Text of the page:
Blue Mitchell: Step Lightly (1963) UA 1980

Selection: Cry Me A River (Arthur Hamilton)

.  .  .

Track list

A1. Mamacita (Joe Henderson) – 5:49
A2. Sweet and Lovely (Gus Arnheim, Jules Lemare, Harry Tobias) – 7:45
A3. Andrea (Roger Boykin) – 5:16
B1. Step Lightly (Henderson) – 8:32
B2 Cry Me a River (Arthur Hamilton) – 6:46
B3. Bluesville (Sonny Red) – 4:07


Blue Mitchell, trumpet; Leo Wright, alto sax; Joe Henderson, tenor sax; Herbie Hancock, piano; Gene Taylor, bass; Roy Brooks, drums; recorded Van Gelder Studio, Englewood Cliffs, NJ, August 13, 1963

Music – overlooked treasures.

Blue Mitchell’s unissued debut album for Blue Note stars Joe Henderson and Herbie Hancock, plus former Dizzy Gillespie altoist Leo Wright, who give the session a polish that is hard to resist. Where else would you hear a line-up like this? The sextet gives the ensemble a richness of tone and voice, with three part harmonies from the horns. An easily overlooked gem, in the inexpensive United Artists Blue Note Classics LT Series.

The selection “Cry Me A River” immediately wraps you in a film-noir cityscape, a vibe similar to Howard Magee’s immortal Dusty Blue, Benny Golson’s  Park Avenue Petite . Plus the latin swinger Mamacita from Joe Henderson, featured on his own album The Kicker.

Vinyl: Blue Note LT-1082 United Artists, allocated catalogue BLP 4142, but  not released at the time.

Step Lightly went unissued until 1980, too late to be appreciated by Mitchell, who died the previous year, in 1979, aged only 49. Mastered by United Artists house engineer Tony Sestanovich, of whom nothing is known, but a Van Gelder recording, always top notch.  Etchings: LIT-N or L1T-N and catalogue number LT 1082 with some kind of added work process numbers, nothing very informative.

The blue/black note label is mostly earlier seventies (United Artists Inc.), blue/white note label is typical of the later seventies (United Artists Music and Records Group, after 1975), but  interchangeable, and little practical difference in sound quality between the two, which depends on the quality of the original recording and playing.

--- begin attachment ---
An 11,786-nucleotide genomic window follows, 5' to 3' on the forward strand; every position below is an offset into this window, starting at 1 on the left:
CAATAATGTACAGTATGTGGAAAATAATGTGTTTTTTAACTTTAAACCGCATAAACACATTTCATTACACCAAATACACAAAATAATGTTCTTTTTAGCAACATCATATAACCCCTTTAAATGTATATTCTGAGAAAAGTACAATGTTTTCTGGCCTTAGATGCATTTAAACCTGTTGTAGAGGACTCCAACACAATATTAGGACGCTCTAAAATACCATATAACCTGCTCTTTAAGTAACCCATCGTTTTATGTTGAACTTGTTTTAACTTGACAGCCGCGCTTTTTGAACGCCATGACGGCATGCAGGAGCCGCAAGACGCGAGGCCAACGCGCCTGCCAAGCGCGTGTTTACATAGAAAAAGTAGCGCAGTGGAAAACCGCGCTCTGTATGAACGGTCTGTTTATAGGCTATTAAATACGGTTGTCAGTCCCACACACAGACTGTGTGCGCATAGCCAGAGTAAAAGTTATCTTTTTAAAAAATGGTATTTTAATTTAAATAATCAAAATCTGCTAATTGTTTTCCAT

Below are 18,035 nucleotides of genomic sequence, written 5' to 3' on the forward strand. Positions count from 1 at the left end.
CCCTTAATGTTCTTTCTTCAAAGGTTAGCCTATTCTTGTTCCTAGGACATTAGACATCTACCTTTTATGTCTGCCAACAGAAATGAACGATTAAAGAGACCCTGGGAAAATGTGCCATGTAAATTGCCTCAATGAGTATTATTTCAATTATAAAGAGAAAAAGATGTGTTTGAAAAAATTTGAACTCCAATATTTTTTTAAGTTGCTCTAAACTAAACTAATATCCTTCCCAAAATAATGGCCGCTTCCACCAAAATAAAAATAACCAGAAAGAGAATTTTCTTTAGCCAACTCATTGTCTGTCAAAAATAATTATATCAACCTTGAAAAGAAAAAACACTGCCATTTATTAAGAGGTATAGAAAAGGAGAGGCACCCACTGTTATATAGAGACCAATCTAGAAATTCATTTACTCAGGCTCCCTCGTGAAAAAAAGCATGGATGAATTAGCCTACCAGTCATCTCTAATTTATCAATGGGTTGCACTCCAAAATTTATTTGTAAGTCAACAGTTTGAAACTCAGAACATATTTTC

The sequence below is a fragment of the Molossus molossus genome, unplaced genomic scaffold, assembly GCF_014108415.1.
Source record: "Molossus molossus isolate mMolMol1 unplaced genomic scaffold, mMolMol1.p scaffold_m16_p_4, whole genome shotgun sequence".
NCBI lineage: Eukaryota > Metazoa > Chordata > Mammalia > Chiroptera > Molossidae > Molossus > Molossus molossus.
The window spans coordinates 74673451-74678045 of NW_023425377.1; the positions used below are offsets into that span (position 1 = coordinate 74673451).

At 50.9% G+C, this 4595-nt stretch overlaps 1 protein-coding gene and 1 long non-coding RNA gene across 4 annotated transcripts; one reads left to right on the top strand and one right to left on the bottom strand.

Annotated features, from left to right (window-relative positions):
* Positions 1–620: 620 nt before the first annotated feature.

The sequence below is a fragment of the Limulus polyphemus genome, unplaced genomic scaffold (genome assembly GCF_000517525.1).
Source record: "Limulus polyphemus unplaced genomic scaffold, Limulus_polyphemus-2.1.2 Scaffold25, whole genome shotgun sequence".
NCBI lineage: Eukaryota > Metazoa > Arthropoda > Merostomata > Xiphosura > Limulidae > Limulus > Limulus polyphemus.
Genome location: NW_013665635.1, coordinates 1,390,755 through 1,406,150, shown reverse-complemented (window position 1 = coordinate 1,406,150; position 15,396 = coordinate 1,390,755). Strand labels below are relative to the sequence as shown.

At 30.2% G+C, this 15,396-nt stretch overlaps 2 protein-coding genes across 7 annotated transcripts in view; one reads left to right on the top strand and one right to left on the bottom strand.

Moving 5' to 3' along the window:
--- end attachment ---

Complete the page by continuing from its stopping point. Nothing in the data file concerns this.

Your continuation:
Michael Cuscuna found the original session tapes in the vaults, a Van Gelder recording unplayed for seventeen years. The session has the Englewood Cliffs Van Gelder sound from 1963. The LT Classics Series predates digital artefacts, and UA engineers understood their craft. This may have been nearing the last gasp of vinyl quality but it still has it, in spades.

Harry’s Place

Jazz paparazzi Harry M once again finds his lens pointing in the right direction, Herbie Hancock and Blue Mitchell, at the right time, 1973, Sydney Australia. Harry is a great resource of original photos from his archive, a musical time machine, who never fails to delight.

Photocredits ©Harry M

Collector’s Corner

When I first started collecting Blue Note, I looked down on these Blue Note Classic  LT issues and I was wrong. The LT Series  is a treasure trove of great recording sessions, by the best Blue Note musicians, sessions recorded by thewizard-in-black, but squeezed out of the release schedule by the commercial judgement of Alfred Lion.: one, two or only exceptionally three titles a year per leader (unless of course you are Jimmy Smith).

Many more sessions were recorded than released, and those that were released saw an average of 10 months between recording and release, so Alfred Lion could curate the winners  and juggle the release schedule .  Step Lightly misstepped, and simply fell by the wayside.

Shortly after the 1980 United Artists Classic LT Series release, UA partner in Japan, King Records, put out their own edition, GXK 8182,  graced with a more authentic “Reid Miles-like” cover, that does Blue more justice, than the ghostly shroud play-on-words LT cover. Doesn’t that express the tone?

Two versions of the title track Step Lightly are found: one on this  LT Series 1963 session, another on the Blue Mitchell title BLP 4178  The Thing To Do released in 1964.The LT session offers you the young Herbie Hancock seated at the piano, The Thing To Do title seats the young Chick Corea at the keys. Check how the two different Mitchell ensembles tackle the same composition.

To my ear, the LT edition has  an easy uplifting swing, better timing compared with the slightly mordant pace of the official Blue Note The Thing To Do release..

The “Blue Note Review” Membership/Subscription Club included a remaster of Step Lightly as one LP in its 5xLP $200 boxset  Volume 1Peace,  Love  & Fishing“, which has unfortunately for Blue Note lovers, sold out. Volume 2Spirit  &  Time”   is still  available,  which includes  Art  Blakey’s  Africaine,  and  Bobby  Hutcherson’s  Patterns.